Human rights defenders across Africa face increasing isolation and persecution due to the global pandemic and conflicts across the region. In response, human rights organizations, including the Pan African Human Rights Defenders Network (African Defenders), expanded the capacity of African organizations to protect human rights defenders across the continent.
“AfricanDefenders’ main work is to promote and protect human rights defenders and the work they do for their communities in various settings by reducing their vulnerability and the risk of persecution and by enhancing their capacity to do effective work,” Hassan Shire, chairperson of African Defenders and executive director of the East and Horn of Africa Human Rights Defenders Project (Defend Defenders), said. Shire is also a member of the World Movement for Democracy Steering Committee.
In 2009, a conference of over 85 African human rights defenders and 33 international partners identified a need for an umbrella organization to strengthen and coordinate the work of existing human rights organizations and networks. They created the African Defenders network, which today includes five sub-regional networks and assists civil society actors in their engagement with regional and international human rights bodies. African Defenders also conducts regular advocacy campaigns to promote human rights and democratic norms.
“Shrinking civic space and resurgent authoritarianism present new risks for frontline democracy advocates across Africa,” said Bridget Millman, senior Global program officer at NED. “Operating across sub-Saharan and North Africa, the African Defenders network offers support and safe haven for human rights defenders within their own continent while also increasing their capacity and amplifying their voices.”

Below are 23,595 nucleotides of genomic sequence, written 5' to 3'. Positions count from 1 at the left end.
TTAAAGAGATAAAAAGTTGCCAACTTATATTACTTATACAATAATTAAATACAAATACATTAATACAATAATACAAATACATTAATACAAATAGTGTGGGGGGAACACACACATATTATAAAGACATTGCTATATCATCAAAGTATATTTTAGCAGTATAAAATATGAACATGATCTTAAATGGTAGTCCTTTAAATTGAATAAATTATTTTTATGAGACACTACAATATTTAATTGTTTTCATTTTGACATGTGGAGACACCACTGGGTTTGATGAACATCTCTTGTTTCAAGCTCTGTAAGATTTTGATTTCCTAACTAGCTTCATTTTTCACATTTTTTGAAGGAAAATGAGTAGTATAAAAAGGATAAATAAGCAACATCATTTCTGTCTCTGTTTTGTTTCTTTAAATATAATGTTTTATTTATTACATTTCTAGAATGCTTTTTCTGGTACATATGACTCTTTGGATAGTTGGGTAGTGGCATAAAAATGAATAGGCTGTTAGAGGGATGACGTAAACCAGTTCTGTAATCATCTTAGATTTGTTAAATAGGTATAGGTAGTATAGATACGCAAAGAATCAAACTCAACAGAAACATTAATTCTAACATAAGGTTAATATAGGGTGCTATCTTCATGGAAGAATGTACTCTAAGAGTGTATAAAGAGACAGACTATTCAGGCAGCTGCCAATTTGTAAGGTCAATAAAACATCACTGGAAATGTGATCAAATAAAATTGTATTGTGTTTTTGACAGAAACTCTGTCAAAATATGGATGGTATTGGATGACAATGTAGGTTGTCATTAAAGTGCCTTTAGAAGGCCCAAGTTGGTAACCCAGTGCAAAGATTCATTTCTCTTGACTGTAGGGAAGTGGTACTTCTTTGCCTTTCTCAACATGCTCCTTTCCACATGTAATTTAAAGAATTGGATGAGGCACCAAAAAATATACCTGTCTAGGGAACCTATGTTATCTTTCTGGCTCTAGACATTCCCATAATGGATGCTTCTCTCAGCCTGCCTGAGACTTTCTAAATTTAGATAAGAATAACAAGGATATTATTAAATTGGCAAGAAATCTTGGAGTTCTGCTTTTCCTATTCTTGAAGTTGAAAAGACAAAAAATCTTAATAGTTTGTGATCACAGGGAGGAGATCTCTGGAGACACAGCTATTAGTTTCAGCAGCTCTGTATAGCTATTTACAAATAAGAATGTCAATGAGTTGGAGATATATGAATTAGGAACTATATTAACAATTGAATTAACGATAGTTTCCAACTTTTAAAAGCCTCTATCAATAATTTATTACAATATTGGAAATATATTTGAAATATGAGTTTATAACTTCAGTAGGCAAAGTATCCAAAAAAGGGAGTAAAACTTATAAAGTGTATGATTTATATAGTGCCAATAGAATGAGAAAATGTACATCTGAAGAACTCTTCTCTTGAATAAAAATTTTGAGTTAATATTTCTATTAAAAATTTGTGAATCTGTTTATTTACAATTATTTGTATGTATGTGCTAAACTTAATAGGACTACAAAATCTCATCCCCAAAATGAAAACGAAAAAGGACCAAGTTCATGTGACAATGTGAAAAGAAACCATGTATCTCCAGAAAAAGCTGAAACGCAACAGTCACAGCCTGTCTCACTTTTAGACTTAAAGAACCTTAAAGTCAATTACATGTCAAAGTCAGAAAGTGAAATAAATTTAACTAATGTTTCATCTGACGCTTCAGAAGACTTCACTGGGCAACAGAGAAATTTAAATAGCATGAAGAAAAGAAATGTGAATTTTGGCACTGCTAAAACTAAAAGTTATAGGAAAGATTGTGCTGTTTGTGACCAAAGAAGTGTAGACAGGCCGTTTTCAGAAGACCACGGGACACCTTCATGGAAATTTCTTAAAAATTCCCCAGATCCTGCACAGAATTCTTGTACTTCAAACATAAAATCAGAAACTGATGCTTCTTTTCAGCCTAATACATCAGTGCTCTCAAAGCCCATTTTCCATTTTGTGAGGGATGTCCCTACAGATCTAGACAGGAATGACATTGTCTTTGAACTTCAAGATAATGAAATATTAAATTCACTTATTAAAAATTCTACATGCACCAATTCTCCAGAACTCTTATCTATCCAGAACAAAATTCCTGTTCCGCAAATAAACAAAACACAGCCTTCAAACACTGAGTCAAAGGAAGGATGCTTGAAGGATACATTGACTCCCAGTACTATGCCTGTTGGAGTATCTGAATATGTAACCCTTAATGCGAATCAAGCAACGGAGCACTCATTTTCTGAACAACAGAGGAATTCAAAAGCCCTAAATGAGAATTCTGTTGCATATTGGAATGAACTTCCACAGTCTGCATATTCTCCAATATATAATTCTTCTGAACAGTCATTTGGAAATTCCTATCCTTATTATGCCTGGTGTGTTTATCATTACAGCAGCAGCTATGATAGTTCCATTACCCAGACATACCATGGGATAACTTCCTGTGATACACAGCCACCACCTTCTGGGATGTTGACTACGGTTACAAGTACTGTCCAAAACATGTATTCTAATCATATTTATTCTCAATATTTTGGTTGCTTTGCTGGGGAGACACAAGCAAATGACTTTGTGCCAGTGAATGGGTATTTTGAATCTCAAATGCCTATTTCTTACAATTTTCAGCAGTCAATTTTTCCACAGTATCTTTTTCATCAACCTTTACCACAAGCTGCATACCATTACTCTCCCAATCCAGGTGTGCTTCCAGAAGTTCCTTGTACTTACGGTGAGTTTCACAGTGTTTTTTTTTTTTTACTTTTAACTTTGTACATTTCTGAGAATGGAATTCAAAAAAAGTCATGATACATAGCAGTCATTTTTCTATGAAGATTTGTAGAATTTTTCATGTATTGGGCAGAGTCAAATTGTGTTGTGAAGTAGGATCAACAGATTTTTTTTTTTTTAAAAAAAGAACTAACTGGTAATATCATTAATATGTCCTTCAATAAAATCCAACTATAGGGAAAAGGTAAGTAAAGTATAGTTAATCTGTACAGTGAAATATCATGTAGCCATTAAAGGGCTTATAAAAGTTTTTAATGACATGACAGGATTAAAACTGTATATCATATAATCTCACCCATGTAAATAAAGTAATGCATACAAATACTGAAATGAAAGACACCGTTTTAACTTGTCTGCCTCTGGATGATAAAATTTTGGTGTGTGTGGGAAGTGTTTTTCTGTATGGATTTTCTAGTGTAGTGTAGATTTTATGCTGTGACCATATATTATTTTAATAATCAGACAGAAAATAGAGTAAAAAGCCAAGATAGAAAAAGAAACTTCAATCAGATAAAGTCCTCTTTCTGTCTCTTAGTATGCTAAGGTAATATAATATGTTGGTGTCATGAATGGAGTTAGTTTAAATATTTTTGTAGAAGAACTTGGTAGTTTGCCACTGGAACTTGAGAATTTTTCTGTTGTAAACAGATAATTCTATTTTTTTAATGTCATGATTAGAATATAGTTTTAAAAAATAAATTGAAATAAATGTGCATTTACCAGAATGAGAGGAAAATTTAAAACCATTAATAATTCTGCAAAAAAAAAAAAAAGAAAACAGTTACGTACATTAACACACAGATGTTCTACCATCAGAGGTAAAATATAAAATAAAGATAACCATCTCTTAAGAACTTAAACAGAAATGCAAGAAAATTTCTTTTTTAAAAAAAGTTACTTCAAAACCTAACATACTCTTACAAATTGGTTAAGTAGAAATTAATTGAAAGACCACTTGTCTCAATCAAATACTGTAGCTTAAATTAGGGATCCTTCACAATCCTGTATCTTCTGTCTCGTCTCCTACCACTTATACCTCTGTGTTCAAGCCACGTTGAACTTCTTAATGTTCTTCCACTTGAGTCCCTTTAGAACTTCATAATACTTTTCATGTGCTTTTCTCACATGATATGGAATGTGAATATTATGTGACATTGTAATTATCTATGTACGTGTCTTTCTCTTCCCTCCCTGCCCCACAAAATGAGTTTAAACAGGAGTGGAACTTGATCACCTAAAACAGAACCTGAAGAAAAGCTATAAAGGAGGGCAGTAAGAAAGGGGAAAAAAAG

One of African Defenders’ important projects is the Ubuntu Hub Cities initiative, which works to temporarily relocate artists, bloggers, journalists or other human rights defenders facing violence or threats in their home country. Moving these activists to a safe host city where they speak the language and remain connected to local organizations help them continue their important work. The network now has locations in in Kampala, Uganda, Abidjan, Cote d’Ivoire, Tunis, Tunisia and Johannesburg, Pretoria, and Cape Town, South Africa. In March 2022, the organization expanded even further, adding a seventh Ubuntu Hub City location in Accra, Ghana, to host additional human rights defenders from West Africa.
In addition to providing housing for human rights defenders, the African Defenders works with local partners to provide medical support and services. “While in relocation, we support the human rights defenders to continue their work if they want to do so, and this is done through education or fellowship placements,” said Walda Shaka, program and protection officer at African Defenders. “We also offer support … such as medical assistance for victims of sexual or gender-based violence, psychosocial support for those that have experienced trauma doing their work, legal aid for those that have filed complaints against the perpetrators of their threats, and family support for women human rights defenders that have dependents.”
According to Shire, it is important to continue sheltering human rights defenders within the African continent. Previously, human rights defenders seeking refuge often fled to countries outside Africa. However, these relocations were often expensive, and activists often faced cultural displacement and language barriers that made it difficult for them to continue their human rights activism.
“This concept of housing ourselves in our own continent is a cherished dream,” said Shire at the launch of the Ubuntu Hub City in Ghana. “Hosting these resilient human rights defenders from across the continent will go a long way in making our continent the place that we want.”